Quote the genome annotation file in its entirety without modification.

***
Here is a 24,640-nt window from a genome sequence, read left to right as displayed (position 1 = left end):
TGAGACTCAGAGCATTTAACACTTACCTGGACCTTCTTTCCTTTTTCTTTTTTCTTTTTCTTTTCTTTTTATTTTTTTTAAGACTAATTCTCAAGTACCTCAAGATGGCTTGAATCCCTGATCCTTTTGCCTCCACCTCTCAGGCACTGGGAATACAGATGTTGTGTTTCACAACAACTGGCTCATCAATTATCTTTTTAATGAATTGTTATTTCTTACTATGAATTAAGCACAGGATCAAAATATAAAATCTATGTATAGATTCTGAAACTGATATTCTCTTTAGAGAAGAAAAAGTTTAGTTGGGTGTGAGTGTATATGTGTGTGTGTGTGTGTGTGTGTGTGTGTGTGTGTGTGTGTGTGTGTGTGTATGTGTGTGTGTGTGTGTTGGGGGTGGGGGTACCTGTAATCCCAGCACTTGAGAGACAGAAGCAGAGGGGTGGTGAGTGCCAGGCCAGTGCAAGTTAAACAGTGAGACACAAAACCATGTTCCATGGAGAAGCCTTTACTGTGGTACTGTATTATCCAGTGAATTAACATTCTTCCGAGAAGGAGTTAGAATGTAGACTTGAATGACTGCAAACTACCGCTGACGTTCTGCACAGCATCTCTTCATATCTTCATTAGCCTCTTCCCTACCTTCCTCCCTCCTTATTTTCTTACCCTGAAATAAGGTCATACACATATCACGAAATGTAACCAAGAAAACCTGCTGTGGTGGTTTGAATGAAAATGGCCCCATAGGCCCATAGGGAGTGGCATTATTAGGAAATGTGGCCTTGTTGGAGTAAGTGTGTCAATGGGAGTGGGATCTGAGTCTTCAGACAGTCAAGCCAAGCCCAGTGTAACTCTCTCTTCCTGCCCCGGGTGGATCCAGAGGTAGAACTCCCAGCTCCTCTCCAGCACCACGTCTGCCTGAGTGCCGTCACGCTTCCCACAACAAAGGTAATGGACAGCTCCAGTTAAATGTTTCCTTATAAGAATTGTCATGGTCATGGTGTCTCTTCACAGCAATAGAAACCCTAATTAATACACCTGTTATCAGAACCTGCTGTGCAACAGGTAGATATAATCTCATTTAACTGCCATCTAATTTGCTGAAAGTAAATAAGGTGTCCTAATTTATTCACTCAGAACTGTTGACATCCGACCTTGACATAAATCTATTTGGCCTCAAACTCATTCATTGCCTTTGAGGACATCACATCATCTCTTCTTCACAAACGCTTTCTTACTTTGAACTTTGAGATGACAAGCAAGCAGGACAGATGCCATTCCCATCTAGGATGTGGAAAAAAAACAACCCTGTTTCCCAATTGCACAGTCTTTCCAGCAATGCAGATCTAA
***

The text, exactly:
Here is a 24,640-nt window from a genome sequence, read left to right as displayed (position 1 = left end):
TGAGACTCAGAGCATTTAACACTTACCTGGACCTTCTTTCCTTTTTCTTTTTTCTTTTTCTTTTCTTTTTATTTTTTTTAAGACTAATTCTCAAGTACCTCAAGATGGCTTGAATCCCTGATCCTTTTGCCTCCACCTCTCAGGCACTGGGAATACAGATGTTGTGTTTCACAACAACTGGCTCATCAATTATCTTTTTAATGAATTGTTATTTCTTACTATGAATTAAGCACAGGATCAAAATATAAAATCTATGTATAGATTCTGAAACTGATATTCTCTTTAGAGAAGAAAAAGTTTAGTTGGGTGTGAGTGTATATGTGTGTGTGTGTGTGTGTGTGTGTGTGTGTGTGTGTGTGTGTGTGTGTGTATGTGTGTGTGTGTGTGTTGGGGGTGGGGGTACCTGTAATCCCAGCACTTGAGAGACAGAAGCAGAGGGGTGGTGAGTGCCAGGCCAGTGCAAGTTAAACAGTGAGACACAAAACCATGTTCCATGGAGAAGCCTTTACTGTGGTACTGTATTATCCAGTGAATTAACATTCTTCCGAGAAGGAGTTAGAATGTAGACTTGAATGACTGCAAACTACCGCTGACGTTCTGCACAGCATCTCTTCATATCTTCATTAGCCTCTTCCCTACCTTCCTCCCTCCTTATTTTCTTACCCTGAAATAAGGTCATACACATATCACGAAATGTAACCAAGAAAACCTGCTGTGGTGGTTTGAATGAAAATGGCCCCATAGGCCCATAGGGAGTGGCATTATTAGGAAATGTGGCCTTGTTGGAGTAAGTGTGTCAATGGGAGTGGGATCTGAGTCTTCAGACAGTCAAGCCAAGCCCAGTGTAACTCTCTCTTCCTGCCCCGGGTGGATCCAGAGGTAGAACTCCCAGCTCCTCTCCAGCACCACGTCTGCCTGAGTGCCGTCACGCTTCCCACAACAAAGGTAATGGACAGCTCCAGTTAAATGTTTCCTTATAAGAATTGTCATGGTCATGGTGTCTCTTCACAGCAATAGAAACCCTAATTAATACACCTGTTATCAGAACCTGCTGTGCAACAGGTAGATATAATCTCATTTAACTGCCATCTAATTTGCTGAAAGTAAATAAGGTGTCCTAATTTATTCACTCAGAACTGTTGACATCCGACCTTGACATAAATCTATTTGGCCTCAAACTCATTCATTGCCTTTGAGGACATCACATCATCTCTTCTTCACAAACGCTTTCTTACTTTGAACTTTGAGATGACAAGCAAGCAGGACAGATGCCATTCCCATCTAGGATGTGGAAAAAAAACAACCCTGTTTCCCAATTGCACAGTCTTTCCAGCAATGCAGATCTAA